Luang Prabang, Laos
28.12.2011 - 31.12.2011
After two days cramped on a slow boat heading South on the mighty Mekong river, we were even more pleased to see Luang Prabang than its tourist touts were to see us. We arrived just as the sun was setting and the sky and water were glowing as orange as Laotian monks’ robes. Perfect timing. We walked from the jetty into the town where the evening was about to kick off, restaurants were setting tables, the temples were lit up and local ladies were laying out their wares in preparation for the night market. We couldn’t wait to get stuck in!
Luang Prabang is a former capital of Laos and is a UNESCO listed heritage site. It has an abundance of French colonial style buildings as well as temples which made for a pleasant atmosphere. Our accommodation was near the river which held a constant low rumble and saw a myriad of local life carrying out their daily activities. One afternoon we crossed the river via a bamboo bridge and met a monk on the other side who was climbing trees for coconuts.
Whilst in Luang Prabang we hired cycles and visited many of the picturesque temples around the town and met plenty of monks and young novices.
We also cycled to a village in the countryside where we saw a very simple way of life, but still the big smiles we receive everywhere in this country. The town seems to be very quiet and slow paced, there’s plenty to see but not so much to do.
One morning we went to visit the morning food market. We thought at first that it might be a good place to grab some breakfast but quickly changed our minds when we saw the live poultry, splayed frogs and various other foodstuffs we couldn't identify but looked like roadkill. The market was very popular with locals who buy as they eat due to lack of refrigerators and storage space.
One evening we saw a catwalk show where we saw all of the different Laotian tribal costumes being modelled. It was quite interesting. We wondered how these remote and often isolated tribes manage to have such elaborate and colourful garments and how these fit in with their simple way of life that we have read about.
It was nice to walk around in the evenings too, once the heat had become more bearable.
We had one annoying afternoon when we needed to change hotels. We made a reservation at a new place online as it was busy for the New Year period. When we went to the address of the booking, the hostel didn’t exist! There was a hostel there but with a different name and not much English spoken. We spent ages trying to find the right place and asking local people. Eventually after hours of lugging our luggage around in the heat we found out that the dodgy owner had sold up and done a runner but is still accepting online bookings! Apparently we weren’t the first ones this has happened to. Luckily we found another place to stay in the end.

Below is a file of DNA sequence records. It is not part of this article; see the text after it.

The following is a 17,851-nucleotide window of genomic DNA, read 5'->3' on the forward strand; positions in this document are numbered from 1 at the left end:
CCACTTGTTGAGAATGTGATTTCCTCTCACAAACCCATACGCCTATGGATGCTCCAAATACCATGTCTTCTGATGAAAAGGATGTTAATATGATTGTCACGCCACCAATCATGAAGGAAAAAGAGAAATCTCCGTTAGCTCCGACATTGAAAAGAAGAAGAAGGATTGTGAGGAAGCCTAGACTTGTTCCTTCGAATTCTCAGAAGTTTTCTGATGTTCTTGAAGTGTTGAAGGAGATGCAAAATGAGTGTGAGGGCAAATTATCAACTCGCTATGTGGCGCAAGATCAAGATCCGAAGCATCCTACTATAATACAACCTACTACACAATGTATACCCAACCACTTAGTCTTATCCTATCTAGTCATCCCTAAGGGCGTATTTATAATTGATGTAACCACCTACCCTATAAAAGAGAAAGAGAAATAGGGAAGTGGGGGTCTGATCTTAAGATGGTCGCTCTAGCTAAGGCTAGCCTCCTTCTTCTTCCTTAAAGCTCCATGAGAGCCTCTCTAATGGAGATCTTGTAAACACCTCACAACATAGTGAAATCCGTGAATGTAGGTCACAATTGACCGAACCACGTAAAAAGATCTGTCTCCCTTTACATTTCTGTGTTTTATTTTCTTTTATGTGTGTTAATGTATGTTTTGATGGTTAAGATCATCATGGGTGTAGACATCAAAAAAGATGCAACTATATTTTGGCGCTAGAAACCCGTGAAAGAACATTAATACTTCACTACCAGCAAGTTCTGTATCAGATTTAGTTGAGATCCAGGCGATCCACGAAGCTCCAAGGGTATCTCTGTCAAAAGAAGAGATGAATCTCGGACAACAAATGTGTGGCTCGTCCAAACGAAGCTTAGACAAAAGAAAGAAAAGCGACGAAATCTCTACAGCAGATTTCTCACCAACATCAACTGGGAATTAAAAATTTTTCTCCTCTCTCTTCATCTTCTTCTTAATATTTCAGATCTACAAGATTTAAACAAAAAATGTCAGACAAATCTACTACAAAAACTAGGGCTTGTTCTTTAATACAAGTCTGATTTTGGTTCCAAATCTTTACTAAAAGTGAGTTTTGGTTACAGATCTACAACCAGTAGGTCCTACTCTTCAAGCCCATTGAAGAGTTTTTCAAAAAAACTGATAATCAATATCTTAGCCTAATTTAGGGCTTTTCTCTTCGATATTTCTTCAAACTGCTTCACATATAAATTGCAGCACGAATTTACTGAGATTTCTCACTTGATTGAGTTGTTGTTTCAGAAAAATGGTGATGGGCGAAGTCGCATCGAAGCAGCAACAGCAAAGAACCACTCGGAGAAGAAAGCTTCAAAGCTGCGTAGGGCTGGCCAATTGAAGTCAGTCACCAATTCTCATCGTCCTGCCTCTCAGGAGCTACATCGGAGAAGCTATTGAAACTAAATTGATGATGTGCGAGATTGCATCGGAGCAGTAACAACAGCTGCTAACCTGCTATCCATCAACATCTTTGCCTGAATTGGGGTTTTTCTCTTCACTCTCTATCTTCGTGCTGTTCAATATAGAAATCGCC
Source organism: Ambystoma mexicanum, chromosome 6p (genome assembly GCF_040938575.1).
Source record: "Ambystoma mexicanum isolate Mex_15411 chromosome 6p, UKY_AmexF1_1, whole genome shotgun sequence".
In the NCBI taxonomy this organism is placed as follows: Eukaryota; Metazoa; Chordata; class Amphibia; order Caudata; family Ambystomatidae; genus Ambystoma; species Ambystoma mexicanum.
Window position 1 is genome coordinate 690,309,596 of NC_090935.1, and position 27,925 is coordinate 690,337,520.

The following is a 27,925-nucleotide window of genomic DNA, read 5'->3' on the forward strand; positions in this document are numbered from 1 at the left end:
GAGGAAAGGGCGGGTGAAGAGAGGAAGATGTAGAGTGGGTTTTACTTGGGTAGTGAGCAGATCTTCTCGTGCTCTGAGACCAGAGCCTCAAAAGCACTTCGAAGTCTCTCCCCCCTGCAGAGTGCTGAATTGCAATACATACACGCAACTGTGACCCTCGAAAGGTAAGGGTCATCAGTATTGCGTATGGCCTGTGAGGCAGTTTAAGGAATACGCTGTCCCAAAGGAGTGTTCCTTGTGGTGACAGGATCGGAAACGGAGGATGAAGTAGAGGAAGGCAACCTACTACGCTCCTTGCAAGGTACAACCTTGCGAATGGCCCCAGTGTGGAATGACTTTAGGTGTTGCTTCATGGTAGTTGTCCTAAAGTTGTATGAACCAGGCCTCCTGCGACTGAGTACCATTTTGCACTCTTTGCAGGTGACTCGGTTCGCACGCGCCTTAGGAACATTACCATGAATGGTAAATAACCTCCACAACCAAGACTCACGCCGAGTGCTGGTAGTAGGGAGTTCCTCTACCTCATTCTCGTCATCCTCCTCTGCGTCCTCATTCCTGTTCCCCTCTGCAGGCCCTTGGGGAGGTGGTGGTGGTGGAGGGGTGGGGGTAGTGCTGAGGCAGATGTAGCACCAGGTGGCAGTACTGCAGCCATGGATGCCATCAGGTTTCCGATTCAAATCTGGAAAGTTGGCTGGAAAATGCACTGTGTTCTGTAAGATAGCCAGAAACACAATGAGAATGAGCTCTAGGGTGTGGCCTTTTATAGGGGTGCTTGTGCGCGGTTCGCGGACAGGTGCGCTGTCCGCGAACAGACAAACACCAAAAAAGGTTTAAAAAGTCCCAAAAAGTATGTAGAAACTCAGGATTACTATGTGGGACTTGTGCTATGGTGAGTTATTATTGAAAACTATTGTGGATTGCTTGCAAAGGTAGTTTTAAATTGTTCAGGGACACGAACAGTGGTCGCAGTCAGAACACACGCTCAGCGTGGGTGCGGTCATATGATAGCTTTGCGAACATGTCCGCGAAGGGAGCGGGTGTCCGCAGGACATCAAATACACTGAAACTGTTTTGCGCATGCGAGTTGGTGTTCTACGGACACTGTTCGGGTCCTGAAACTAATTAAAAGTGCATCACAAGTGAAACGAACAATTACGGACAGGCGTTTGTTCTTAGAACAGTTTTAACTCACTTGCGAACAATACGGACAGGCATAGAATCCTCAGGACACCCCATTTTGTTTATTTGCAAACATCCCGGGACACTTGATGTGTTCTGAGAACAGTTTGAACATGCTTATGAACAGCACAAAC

After all the recent travelling and cycling, we first treated ourselves to a massage in a lovely colonial building. Soph went all out and spent half her birthday money from the Hoqs on a floral milk bath, a jasmine oil massage and a hot stones treatment, followed by a pedicure and a foot massage, what a treat! We felt like we were floating on clouds as we left the massage salon.
We were in Luang Prabang for New Year’s Eve and decided to celebrate with the locals. We had seen a stage being set up so we knew there would be some festivities! First we went for a nice meal where we discovered a delicious Laotian dish called Pad Kee Mao, it was vegetables and tofu cooked in a satay-type sauce and served with rice. In the evening we went to the main square where there was live music and entertainment and lots of food stalls set up. All the local people were out in their finest clothes and making lots of toasts with their Beer Lao there was a really good, lively atmosphere and everyone seemed very happy, there was even dancing in the streets -quite a surprise for such a sedate place! At midnight, the crowds went crazy with clapping and cheering, hundreds of Chinese lanterns were released into the sky at the same time and we saw a fantastic firework display. They even sang Auld Lang Sein in Lao! It was a great way to see in the New Year! We wonder what 2012 will bring….